Empirical antibiotic therapy with vancomycin (1 g b.i.d.) and piperacillin/tazobactam (4+0.5 g t.i.d.) was initiated combined with parenteral nutrition. The patient underwent a surgical exploration of the abscess cavity. Drainage of the abscess was performed and necrotic subcutaneous tissue was excised. A 10-cm incision was conducted both at the right and left lower abdomen, as the combined image of a subcutaneous abscess along with the surrounding abdominal wall fasciitis warranted surgical drainage and an extensive debridement as well. Surgical procedure was not extended in the abdominal cavity and no appendectomy was performed due to the extensive inflammation of the area. The wound was left open and dressings were changed on daily basis. The culture of the abscess was positive for Staphylococcus warneri and Escherichia coli, therefore adjusting the antibiotic therapy accordingly for the remaining hospitalization period. A vacuum assisted closure (VAC) device was applied to the wound four days later.

A computed tomography was repeated five days after initial admission that showed a remarkable remission of the abdominal wall inflammation (Figs 3a, 3b). The patient was started on oral diet progressively and was finally discharged twelve days after admission. She remained well during the follow-up and her wounds were completely healed with the assistance of VAC device (Fig. 4).

Figure 1.

The abdominal wall of the patient during the drainage operation. A red swelling extends from right anterior superior iliac to the pubic symphysis.

Figure 2.

CT-scan demonstrates an abscess in the subcutaneous tissue of the hypogastrium. The inflamed appendix (black arrow) is in close proximity to the abscess. Sagittal reconstruction shows inflamed appendix as the cause of the subcutaneous abscess.

Figure 3.

CT-scan at the level of the anterior superior iliac spine demonstrates the subcutaneous abscess with gas bubbles (white arrow) before the drainage and five days following the drainage.

Figure 4.

The abdominal wall of the patient 20 days after the drainage. The abdominal wall is fully recovered.


Acute appendicitis is one of the most frequent surgical emergencies, with an overall lifetime risk of 7%–8% in general population, while the same percentage falls to 3%-4% in elderly patients.[5] Among the geriatric population, acute appendicitis constitutes the third most common indication for abdominal surgery, after biliary disease and bowel obstruction.[6] Elderly patients experience an increased rate of perioperative complications when treated for appendicitis, with the reported morbidity rates reaching up to 48%.[7] Atypical clinical manifestation can lead to delayed diagnosis and treatment of elderly patients and severely compromise their management.[2] The current report describes a case of acute appendicitis in a nonagenarian patient, who presented initially with a subcutaneous abscess of the lower abdominal wall without displaying the common signs of acute appendicitis; right lower quadrant pain, fever, and anorexia. Despite the significant delay in the diagnosis, double contrast-enhanced abdominal computed tomography revealed the presence of an extended, subcutaneous abscess in the hypogastrium that was successfully treated. To our knowledge, there is only one confirmed case throughout the literature concerning appendicular abscess rupture through the anterior abdominal wall in a nonagenarian patient.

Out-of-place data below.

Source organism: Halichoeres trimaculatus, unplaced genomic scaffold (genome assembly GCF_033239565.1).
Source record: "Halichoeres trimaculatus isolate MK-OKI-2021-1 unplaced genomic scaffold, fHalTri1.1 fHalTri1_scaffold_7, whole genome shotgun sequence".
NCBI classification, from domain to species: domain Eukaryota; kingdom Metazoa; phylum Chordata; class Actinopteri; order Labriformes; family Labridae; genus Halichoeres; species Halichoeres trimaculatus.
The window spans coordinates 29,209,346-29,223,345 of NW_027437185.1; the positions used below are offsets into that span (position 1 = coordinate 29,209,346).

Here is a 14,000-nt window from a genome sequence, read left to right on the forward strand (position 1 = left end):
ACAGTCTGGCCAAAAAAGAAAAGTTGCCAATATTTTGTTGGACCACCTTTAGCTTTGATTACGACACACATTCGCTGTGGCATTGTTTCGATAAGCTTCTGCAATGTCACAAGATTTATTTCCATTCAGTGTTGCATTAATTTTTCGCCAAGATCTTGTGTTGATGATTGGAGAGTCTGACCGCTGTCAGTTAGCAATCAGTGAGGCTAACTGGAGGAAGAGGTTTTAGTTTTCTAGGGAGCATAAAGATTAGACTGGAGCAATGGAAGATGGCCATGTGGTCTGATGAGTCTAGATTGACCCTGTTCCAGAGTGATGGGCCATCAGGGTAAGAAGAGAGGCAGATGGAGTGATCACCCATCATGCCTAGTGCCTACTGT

Literature search yielded three cases of appendicular abscess of the abdominal wall, one extending to the superior lumbar triangle[8] and two concerning the right flank of the abdomen[9,10]. Ishigami et al. attributed the abdominal abscess formation to the atrophic muscles and susceptibility of the patient to infections, since she suffered from multiple sclerosis and diabetes mellitus.[8] The patient presented by Lin et al. also had diabetes mellitus and this resulted in a vague clinical presentation.[9] Souza et al. presented a case of an elderly patient, who, similar to our case, suffered from a painful swelling of the abdominal wall that was present over a week before hospital admission.[10] All cases were treated by surgical drainage of the subcutaneous abscess and debridement of the infected area. Both Lin and Souza performed an appendectomy, whereas Ishigami et al. did not similar to our case. Furthermore, a case of an Amyand hernia, where the appendix ruptured in the inguinal hernia sac, was also reported in another case and was initially diagnosed as an abdominal wall abscess.[11]